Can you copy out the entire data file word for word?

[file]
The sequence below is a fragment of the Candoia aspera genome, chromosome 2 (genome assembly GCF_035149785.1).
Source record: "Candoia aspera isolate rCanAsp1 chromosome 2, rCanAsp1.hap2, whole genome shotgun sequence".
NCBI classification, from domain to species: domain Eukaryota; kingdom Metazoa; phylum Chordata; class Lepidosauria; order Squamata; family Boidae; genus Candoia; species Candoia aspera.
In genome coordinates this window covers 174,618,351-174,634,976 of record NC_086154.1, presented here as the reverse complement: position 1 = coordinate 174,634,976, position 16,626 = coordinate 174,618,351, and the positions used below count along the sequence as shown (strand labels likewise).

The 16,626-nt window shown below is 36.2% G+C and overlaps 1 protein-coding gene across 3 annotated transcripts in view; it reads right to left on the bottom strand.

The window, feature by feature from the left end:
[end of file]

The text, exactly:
The sequence below is a fragment of the Candoia aspera genome, chromosome 2 (genome assembly GCF_035149785.1).
Source record: "Candoia aspera isolate rCanAsp1 chromosome 2, rCanAsp1.hap2, whole genome shotgun sequence".
NCBI classification, from domain to species: domain Eukaryota; kingdom Metazoa; phylum Chordata; class Lepidosauria; order Squamata; family Boidae; genus Candoia; species Candoia aspera.
In genome coordinates this window covers 174,618,351-174,634,976 of record NC_086154.1, presented here as the reverse complement: position 1 = coordinate 174,634,976, position 16,626 = coordinate 174,618,351, and the positions used below count along the sequence as shown (strand labels likewise).

The 16,626-nt window shown below is 36.2% G+C and overlaps 1 protein-coding gene across 3 annotated transcripts in view; it reads right to left on the bottom strand.

The window, feature by feature from the left end: